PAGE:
We've been in crunch mode at work this week, and there are a bunch of us who really can't leave our desks for very long. If a folder gets to our desk, we'll need to move it pronto. So the top managers announced that they'd buy lunch every day.
But they didn't buy enough for everyone, and the first day, all the people who physically sit closer to the conference room (who are actually not the people on deadline) got there first, and *because they were busy*, the crunch team didn't get there until the food was almost out--some of us didn't get any food at all.
It brought up a lot of office etiquette issues.
1) if you're going to announce that you're buying food for the whole staff, buy enough food!
2) it is too OK to say, "I'm buying food for people who are on deadline today and can't leave. If you're not on deadline I'm not buying your lunch." This isn't a party, where you would be rude to leave some people out. This is a working lunch; it's a form of compensation, and it's also a form of work supplies.
3) If you're not on the project for which the food was purchased, you really shouldn't be rushing to get there first. To me this is where etiquette is truly coming in. Yeah, sure, the email came to you and it said "lunch is here." So by the letter of the law, it's your lunch too. But I think you should wait, you shouldn't be the first person there trying to get the food.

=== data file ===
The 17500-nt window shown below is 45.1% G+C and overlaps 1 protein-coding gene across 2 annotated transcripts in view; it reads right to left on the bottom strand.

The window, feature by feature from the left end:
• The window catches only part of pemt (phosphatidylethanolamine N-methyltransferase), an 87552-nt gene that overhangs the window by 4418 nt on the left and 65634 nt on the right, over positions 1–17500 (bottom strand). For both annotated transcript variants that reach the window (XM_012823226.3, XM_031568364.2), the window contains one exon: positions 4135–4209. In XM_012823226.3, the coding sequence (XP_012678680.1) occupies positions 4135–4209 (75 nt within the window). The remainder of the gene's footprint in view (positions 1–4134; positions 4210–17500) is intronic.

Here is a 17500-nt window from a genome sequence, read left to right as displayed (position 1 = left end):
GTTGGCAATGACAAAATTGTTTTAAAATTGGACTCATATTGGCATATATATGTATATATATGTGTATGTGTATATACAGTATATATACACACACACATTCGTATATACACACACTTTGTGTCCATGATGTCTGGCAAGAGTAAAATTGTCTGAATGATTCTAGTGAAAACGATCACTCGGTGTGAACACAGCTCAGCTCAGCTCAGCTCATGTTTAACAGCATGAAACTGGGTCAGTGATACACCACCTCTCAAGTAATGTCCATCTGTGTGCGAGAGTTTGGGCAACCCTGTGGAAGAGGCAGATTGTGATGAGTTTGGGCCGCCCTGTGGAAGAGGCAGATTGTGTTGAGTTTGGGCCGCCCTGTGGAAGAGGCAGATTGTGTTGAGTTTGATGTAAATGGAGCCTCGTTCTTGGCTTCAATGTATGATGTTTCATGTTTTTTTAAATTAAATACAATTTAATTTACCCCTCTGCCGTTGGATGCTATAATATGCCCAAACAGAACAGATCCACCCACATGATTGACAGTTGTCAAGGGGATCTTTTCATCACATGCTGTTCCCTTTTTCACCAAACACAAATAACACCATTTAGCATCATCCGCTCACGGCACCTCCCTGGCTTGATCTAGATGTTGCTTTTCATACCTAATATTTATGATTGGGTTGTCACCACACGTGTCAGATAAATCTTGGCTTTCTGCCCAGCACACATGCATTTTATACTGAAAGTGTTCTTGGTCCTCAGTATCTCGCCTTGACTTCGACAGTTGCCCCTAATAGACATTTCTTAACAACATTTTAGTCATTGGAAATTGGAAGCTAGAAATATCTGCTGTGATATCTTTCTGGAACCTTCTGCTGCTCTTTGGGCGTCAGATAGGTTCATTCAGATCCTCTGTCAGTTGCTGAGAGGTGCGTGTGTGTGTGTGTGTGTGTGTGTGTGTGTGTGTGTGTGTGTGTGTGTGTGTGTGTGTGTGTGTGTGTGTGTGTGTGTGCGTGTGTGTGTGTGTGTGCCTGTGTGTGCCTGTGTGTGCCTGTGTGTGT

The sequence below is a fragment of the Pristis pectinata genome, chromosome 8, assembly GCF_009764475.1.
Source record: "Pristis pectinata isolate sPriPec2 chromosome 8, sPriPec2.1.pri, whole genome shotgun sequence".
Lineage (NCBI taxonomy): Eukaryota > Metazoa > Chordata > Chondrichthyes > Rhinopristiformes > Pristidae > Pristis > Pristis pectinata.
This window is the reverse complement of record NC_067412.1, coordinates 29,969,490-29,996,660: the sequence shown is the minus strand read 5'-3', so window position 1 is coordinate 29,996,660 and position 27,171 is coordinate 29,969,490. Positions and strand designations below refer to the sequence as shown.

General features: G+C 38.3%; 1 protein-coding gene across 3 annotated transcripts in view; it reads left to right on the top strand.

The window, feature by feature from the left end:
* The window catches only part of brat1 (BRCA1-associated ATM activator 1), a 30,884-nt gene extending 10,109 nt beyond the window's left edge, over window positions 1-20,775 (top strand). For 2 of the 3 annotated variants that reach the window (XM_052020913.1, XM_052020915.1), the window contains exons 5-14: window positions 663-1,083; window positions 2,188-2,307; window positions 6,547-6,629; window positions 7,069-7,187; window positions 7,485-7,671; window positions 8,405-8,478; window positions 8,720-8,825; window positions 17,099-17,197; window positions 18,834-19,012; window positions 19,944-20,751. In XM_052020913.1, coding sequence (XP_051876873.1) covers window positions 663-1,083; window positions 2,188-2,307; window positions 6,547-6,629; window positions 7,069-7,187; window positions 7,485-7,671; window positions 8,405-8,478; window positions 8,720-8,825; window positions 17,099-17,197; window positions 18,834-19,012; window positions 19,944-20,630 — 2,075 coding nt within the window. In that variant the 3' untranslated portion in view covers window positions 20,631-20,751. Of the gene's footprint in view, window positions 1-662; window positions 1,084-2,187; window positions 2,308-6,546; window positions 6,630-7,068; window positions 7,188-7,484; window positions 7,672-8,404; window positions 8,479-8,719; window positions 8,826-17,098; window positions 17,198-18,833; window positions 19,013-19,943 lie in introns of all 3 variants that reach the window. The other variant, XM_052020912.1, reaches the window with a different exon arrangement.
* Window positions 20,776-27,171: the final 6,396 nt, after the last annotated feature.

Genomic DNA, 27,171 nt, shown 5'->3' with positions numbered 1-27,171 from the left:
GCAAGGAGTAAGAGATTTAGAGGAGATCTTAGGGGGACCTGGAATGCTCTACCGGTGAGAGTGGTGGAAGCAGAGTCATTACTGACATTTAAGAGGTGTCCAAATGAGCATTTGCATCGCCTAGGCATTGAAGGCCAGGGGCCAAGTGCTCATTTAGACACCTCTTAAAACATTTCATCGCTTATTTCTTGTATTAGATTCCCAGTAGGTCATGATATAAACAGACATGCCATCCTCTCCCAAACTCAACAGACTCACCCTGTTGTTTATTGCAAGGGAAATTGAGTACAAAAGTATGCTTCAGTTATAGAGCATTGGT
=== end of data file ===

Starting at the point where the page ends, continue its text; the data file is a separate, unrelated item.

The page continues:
I couldn't persuade the guy in charge of lunch to order more food, and I couldn't get him to stop sending the "lunch is here" email to the whole group, but I did get him to send that email FIRST to the deadline time, and then 20 minutes later send it to the rest of the staff.
And he was going to have a word with one of the non-deadline department heads to tell her somewhat large team to get their own lunches--or at least to hang back and
Has your office faced a situation where only some people needed lunch? How'd you handle it?
And, do you disagree with any of my assumptions above? Maybe I'm wrong.